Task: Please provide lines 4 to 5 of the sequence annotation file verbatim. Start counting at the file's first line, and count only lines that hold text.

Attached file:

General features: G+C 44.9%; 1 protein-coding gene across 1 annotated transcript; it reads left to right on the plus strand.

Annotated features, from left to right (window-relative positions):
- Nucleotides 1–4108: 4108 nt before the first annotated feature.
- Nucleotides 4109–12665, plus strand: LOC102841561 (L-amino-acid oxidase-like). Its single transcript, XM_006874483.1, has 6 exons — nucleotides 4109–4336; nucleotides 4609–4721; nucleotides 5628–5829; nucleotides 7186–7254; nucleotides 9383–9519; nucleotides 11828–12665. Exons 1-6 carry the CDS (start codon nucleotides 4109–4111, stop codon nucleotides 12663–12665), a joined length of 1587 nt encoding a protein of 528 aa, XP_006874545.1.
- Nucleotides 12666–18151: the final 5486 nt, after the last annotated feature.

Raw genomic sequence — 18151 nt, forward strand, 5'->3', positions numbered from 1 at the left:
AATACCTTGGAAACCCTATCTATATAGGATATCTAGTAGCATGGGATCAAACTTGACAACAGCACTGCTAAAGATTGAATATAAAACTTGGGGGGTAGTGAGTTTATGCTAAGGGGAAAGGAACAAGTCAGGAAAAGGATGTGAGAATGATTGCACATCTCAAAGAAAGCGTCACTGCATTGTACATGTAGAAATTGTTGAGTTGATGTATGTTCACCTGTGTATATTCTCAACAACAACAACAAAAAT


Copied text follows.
- Nucleotides 4109–12665, plus strand: LOC102841561 (L-amino-acid oxidase-like). Its single transcript, XM_006874483.1, has 6 exons — nucleotides 4109–4336; nucleotides 4609–4721; nucleotides 5628–5829; nucleotides 7186–7254; nucleotides 9383–9519; nucleotides 11828–12665. Exons 1-6 carry the CDS (start codon nucleotides 4109–4111, stop codon nucleotides 12663–12665), a joined length of 1587 nt encoding a protein of 528 aa, XP_006874545.1.
- Nucleotides 12666–18151: the final 5486 nt, after the last annotated feature.